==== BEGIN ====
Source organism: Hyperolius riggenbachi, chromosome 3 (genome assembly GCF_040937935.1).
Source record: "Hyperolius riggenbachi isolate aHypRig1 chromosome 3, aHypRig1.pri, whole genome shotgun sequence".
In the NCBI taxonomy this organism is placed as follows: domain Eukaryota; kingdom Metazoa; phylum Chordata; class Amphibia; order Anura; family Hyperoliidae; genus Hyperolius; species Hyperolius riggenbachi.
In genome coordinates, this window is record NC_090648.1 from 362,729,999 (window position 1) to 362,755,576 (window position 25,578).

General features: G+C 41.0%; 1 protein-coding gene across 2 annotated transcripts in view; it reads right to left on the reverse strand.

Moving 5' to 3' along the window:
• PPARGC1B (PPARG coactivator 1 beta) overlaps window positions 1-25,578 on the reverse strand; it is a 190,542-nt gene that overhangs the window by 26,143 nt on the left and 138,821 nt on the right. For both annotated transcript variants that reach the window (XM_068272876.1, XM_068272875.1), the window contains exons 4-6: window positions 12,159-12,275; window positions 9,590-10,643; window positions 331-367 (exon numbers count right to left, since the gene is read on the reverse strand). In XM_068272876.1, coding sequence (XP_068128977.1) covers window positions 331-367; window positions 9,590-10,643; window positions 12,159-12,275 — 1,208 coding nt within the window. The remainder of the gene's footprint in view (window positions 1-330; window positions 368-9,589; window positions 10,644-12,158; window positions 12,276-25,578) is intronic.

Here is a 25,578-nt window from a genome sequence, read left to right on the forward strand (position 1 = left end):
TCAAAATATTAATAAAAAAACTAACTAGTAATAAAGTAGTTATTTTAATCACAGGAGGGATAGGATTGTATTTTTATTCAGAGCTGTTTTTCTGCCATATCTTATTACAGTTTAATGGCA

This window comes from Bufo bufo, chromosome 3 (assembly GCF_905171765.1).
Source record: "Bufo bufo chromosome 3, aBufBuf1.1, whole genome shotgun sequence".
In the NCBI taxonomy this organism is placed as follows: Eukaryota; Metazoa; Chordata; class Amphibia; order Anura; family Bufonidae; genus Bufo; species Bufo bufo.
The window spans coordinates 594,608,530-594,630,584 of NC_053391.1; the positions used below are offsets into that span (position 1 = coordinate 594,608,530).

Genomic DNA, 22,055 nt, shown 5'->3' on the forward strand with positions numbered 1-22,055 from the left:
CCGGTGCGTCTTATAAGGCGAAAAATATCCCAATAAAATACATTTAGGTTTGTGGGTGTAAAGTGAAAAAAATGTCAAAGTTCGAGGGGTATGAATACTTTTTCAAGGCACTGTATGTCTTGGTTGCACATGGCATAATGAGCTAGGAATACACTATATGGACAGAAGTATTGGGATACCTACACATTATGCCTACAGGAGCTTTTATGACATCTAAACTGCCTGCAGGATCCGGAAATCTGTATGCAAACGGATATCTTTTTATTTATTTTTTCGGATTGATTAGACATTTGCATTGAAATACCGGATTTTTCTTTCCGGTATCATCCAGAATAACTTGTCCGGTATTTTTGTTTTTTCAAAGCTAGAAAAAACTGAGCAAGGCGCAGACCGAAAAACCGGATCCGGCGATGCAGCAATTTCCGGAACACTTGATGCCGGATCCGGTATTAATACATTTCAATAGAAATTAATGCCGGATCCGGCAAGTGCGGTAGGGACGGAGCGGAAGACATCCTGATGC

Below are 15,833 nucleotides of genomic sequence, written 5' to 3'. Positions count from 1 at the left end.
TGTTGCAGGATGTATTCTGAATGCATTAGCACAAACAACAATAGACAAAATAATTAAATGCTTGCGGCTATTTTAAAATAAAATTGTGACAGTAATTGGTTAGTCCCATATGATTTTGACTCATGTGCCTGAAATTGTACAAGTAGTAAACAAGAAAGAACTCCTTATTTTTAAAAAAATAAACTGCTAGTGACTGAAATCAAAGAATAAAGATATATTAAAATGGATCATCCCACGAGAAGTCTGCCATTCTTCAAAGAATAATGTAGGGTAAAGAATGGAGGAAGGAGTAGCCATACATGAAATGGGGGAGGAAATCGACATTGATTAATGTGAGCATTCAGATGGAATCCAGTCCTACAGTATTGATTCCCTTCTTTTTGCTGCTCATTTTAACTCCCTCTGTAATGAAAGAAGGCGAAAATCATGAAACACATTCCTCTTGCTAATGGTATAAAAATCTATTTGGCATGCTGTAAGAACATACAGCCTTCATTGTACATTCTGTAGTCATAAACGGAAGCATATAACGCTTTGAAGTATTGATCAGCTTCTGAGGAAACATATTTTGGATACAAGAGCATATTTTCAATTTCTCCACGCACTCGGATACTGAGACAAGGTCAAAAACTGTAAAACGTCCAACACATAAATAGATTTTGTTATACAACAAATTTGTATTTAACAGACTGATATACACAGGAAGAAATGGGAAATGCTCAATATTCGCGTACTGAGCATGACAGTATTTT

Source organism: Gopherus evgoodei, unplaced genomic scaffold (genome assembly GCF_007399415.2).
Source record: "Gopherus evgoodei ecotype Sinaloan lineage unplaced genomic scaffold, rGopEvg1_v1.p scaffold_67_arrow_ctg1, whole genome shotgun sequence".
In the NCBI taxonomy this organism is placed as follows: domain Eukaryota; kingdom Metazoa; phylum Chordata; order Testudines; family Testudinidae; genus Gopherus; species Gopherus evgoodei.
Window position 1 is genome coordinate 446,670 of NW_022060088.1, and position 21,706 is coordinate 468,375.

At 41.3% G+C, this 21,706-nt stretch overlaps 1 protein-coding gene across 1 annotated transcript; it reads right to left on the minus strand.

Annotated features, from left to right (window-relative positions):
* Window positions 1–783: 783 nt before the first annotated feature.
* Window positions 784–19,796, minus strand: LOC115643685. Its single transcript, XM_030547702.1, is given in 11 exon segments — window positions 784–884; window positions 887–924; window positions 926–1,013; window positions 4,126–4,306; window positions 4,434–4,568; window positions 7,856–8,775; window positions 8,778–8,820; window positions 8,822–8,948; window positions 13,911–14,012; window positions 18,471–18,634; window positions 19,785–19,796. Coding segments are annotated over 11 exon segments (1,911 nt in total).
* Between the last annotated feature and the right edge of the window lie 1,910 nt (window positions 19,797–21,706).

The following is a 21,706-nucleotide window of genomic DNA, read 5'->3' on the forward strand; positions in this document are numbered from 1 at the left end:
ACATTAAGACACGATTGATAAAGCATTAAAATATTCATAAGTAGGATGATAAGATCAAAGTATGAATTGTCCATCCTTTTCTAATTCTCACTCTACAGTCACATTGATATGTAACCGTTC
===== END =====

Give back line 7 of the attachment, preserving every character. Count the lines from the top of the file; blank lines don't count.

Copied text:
• PPARGC1B (PPARG coactivator 1 beta) overlaps window positions 1-25,578 on the reverse strand; it is a 190,542-nt gene that overhangs the window by 26,143 nt on the left and 138,821 nt on the right. For both annotated transcript variants that reach the window (XM_068272876.1, XM_068272875.1), the window contains exons 4-6: window positions 12,159-12,275; window positions 9,590-10,643; window positions 331-367 (exon numbers count right to left, since the gene is read on the reverse strand). In XM_068272876.1, coding sequence (XP_068128977.1) covers window positions 331-367; window positions 9,590-10,643; window positions 12,159-12,275 — 1,208 coding nt within the window. The remainder of the gene's footprint in view (window positions 1-330; window positions 368-9,589; window positions 10,644-12,158; window positions 12,276-25,578) is intronic.